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Steve Jobs, 1996: "Good Artists Copy, Great Artists Steal"

Oh, hello! A trip to the YouTube wayback machine shows that 1996's Steve "Great Artists Steal" Jobs might have taken issue with Steve Jobs 2010, and his patent lawsuit firebombing of HTC. Irony!

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The comment was made during a 1996 PBS documentary called "Triumph of the Nerds," and looks a smidge hypocritical in light of today's events. As does this one:

"We have always been shameless about stealing great ideas."

Goodness. If that's true, then lawyering up against innovative competitors must be the one of the best ideas you ever heard.

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In fact, compare the above to what Jobs said just today in the press release about the HTC lawsuit:

"We can sit by and watch competitors steal our patented inventions, or we can do something about it. We've decided to do something about it. We think competition is healthy, but competitors should create their own original technology, not steal ours."

Emphasis added. That's quite a 180 for a company and a man who have always been known for respecting and triumphing innovation. A disappointing one, at that.

Update: To clarify, and as is clear in the video, Jobs was quoting Pablo Picasso in the headlined quote. The follow-up quote is all him.

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There's also a clear distinction between yesterday's statement, which concerns actual, literal patents Apple owns, versus the more general, in-the-ether ideas Jobs references in the video. The Picasso quote speaks to the idea that innovators borrow ideas and an incorporate them into their own work: in this case, he meant that Apple's designers and engineers took all manor of life experiences and used them to make Apple products fresh and innovative. As opposed to the "stealing" he referenced in the press release, which is literally taking a patented technology that somebody owns.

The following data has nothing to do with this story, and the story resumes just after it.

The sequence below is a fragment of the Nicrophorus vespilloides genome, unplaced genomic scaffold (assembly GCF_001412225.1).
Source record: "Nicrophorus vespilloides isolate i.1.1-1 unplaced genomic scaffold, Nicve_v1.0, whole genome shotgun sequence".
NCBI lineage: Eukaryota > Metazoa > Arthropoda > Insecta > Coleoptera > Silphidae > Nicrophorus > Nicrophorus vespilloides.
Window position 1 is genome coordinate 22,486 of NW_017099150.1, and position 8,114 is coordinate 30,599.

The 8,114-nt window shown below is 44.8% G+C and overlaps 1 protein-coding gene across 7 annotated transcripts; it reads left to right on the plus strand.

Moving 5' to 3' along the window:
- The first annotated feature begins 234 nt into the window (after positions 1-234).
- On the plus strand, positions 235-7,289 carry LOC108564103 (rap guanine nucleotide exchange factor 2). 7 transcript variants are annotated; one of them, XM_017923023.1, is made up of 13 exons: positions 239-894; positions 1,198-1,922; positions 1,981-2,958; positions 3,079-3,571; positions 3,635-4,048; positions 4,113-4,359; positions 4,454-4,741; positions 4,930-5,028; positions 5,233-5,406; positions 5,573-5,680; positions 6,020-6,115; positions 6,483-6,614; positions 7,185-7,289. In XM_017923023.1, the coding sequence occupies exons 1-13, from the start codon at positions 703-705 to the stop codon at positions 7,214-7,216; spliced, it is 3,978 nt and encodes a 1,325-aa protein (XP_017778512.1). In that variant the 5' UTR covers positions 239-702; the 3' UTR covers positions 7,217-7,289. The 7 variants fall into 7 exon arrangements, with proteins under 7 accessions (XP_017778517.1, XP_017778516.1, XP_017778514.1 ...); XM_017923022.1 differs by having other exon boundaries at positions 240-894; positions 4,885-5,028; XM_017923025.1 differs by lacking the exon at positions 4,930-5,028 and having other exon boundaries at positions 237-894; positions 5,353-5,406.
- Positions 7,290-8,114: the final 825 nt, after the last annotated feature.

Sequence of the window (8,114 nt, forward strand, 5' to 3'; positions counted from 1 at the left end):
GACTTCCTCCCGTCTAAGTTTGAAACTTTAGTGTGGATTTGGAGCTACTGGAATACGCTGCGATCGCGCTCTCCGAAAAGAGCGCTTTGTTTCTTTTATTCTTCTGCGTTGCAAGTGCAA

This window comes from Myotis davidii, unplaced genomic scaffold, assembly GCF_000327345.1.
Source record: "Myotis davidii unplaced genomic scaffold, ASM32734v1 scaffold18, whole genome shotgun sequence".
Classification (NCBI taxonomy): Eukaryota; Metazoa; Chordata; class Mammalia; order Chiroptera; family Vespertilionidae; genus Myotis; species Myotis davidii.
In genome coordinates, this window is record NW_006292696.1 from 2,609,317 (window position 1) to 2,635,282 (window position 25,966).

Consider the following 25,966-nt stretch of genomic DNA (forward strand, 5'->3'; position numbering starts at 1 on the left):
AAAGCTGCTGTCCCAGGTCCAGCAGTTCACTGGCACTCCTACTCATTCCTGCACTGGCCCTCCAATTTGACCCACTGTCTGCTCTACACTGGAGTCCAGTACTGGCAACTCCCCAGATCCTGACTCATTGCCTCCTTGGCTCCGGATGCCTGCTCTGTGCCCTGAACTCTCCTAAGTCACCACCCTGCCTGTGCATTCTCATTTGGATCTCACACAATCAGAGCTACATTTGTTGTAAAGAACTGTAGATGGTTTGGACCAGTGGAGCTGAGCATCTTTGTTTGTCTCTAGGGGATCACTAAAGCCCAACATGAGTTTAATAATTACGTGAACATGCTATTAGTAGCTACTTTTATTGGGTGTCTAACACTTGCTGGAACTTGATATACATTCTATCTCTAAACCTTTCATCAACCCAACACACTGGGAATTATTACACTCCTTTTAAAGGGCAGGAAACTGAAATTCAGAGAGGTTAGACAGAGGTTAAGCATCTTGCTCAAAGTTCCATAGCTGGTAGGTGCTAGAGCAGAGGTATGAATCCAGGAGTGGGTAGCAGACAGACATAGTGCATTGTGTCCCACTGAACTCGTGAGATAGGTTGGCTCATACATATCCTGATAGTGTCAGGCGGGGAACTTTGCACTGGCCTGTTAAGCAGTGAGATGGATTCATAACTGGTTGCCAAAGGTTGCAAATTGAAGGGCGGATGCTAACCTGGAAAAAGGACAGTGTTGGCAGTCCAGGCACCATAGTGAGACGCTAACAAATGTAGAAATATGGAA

As a company, Apple has consistently been fair in licensing technologies it's found useful or interesting (though Nokia may beg to differ). Has HTC? The lawyers will figure that out, and when they do I look forward to 2015 Steve Jobs's take on it. [YouTube via commenter Fractal the Meek]

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DISCUSSION

Oh boy. More "reporting" gone wrong. An idea is not an invention. Patents protect inventions, not ideas. An invention may start with an idea, but it must be developed and documented at the very least. It doesn't ever actually have to be made nor sold.

Apple aren't arguing that anyone copied their ideas. They're arguing that someone has infringed their specific methods for implementing certain features. The patents in question are pretty specific.

But all that is beside's the point. Doesn't anyone else see this as a tactical move in the larger picture of mobile technology litigation that started with Nokia? I can see some cross-licensing happening here which brings more ammunition to the table against Nokia. I may be wrong of course, but I'm confident that Apple isn't thinking short-term with this action.

HTC has been around for a little while longer making handsets than Apple, but they didn't have anything remotely similar to the iPhone before the iPhone was announced/launched.